Captain Thunderbolt aka Fred Ward was imprisoned on the island for stealing horses. In 1863 he escaped by swimming the 600 metres or so to shore. He emerged from the water at a place in Balmain that became known as White Horse Point.
Some say the name was inspired by Captain Thunderbolt’s girlfriend Mary Ann Bugg, who was waiting for him on a white horse. While the romantics would like this to be true, the name is more likely to have been inspired by the white horses that appear on the Parramatta River when the southerly winds are up. An alternative explanation is a rock resembling a white horse rearing up that used to be prominent on the point.
If Captain Thunderbolt had scrambled ashore 19 years later, he would have noticed a new addition to the point: Balmain’s new tidal baths. For the first year of the baths’ existence they were named after their location at White Horse Point. In 1883 they were renamed the Elkington Park Baths after the park above, which honours a former Balmain mayor. Also known as the Corporation Baths, in 1964 they were renamed after local champion Dawn Fraser, who learnt to swim there.
When swimmers gathered at the 130-year-old pool on Sunday for the annual 2.5km Dawny to Cockatoo swim there was a carnival atmosphere similar to the early days. Just like the swimming tournaments of the 1880s and 90s a band was playing as patrons enjoyed the after-swim barbeque and fresh fruit from Harris Farm.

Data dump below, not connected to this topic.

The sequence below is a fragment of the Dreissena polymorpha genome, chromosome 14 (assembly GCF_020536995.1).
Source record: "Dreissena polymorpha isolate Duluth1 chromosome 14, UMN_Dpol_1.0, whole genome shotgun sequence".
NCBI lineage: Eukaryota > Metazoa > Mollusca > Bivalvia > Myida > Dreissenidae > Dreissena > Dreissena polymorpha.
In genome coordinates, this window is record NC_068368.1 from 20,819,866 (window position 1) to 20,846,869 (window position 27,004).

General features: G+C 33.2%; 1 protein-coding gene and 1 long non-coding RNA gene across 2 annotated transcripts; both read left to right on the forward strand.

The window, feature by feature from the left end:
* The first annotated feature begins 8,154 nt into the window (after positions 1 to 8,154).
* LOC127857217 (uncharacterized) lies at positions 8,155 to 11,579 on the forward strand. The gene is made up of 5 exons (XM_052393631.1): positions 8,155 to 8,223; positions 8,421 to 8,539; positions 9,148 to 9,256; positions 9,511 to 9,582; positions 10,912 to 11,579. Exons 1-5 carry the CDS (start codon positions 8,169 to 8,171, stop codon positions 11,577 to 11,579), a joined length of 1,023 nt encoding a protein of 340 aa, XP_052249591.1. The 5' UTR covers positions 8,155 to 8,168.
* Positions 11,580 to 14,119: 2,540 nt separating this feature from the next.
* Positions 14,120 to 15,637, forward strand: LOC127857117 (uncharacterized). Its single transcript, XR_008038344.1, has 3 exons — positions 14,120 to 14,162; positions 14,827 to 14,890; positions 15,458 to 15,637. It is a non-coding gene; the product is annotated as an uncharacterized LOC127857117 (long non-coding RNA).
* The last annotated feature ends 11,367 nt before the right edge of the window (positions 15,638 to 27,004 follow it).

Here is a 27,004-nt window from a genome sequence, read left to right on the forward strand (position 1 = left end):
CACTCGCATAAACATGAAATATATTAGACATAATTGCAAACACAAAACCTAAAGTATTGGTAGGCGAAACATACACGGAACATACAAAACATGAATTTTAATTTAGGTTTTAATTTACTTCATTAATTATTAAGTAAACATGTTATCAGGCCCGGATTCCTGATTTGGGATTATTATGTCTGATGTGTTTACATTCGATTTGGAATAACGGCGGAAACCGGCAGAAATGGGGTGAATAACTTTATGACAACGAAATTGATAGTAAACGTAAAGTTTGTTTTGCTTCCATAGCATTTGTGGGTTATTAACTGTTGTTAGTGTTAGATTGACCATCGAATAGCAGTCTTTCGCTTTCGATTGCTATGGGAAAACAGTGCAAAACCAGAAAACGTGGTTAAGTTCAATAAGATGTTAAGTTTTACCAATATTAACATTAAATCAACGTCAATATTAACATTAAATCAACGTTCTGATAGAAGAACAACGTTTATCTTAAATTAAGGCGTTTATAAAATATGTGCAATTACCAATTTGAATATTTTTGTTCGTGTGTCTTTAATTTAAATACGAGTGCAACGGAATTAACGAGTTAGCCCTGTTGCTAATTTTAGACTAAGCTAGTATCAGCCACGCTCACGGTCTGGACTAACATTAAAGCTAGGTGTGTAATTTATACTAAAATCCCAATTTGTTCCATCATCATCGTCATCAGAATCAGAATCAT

We were just missing the novelty events that were a feature of the start of the season carnival during the last two decades of the 19th century. As well as a ‘handicap race of 750 yards for all comers’, club members could join in events like ‘hands-tied behind the back’, ‘swimming in clothes’, ‘diving for objects’ and ‘underwater distance diving’. There was also a ‘smokers’ race’ and the annual duck hunt involving swimmers catching ducks released in the pool.
Renovated and heritage-listed in the 1990s, in recent years the Dawn Fraser Baths have returned to their glory days. They survived many years being surrounded by heavy industry, polluted waters and threats of closure. They have emerged with a new lease of life into an era when the harbour’s waters are cleaner than ever; when art exhibitions and film festivals have replaced ship-building, prisons and industrial schools for girls on nearby Cockatoo Island.
As the Lizards, a group of 50 to almost 80-year-old men, who spend their mornings in retirement at the pool say: “It’s the best place in Sydney; it’s paradise!”
Dangling my legs over the edge of the wide timber boardwalk and looking up at the vista of jacarandas, towering palms and magnificent fig trees, it’s hard not to agree.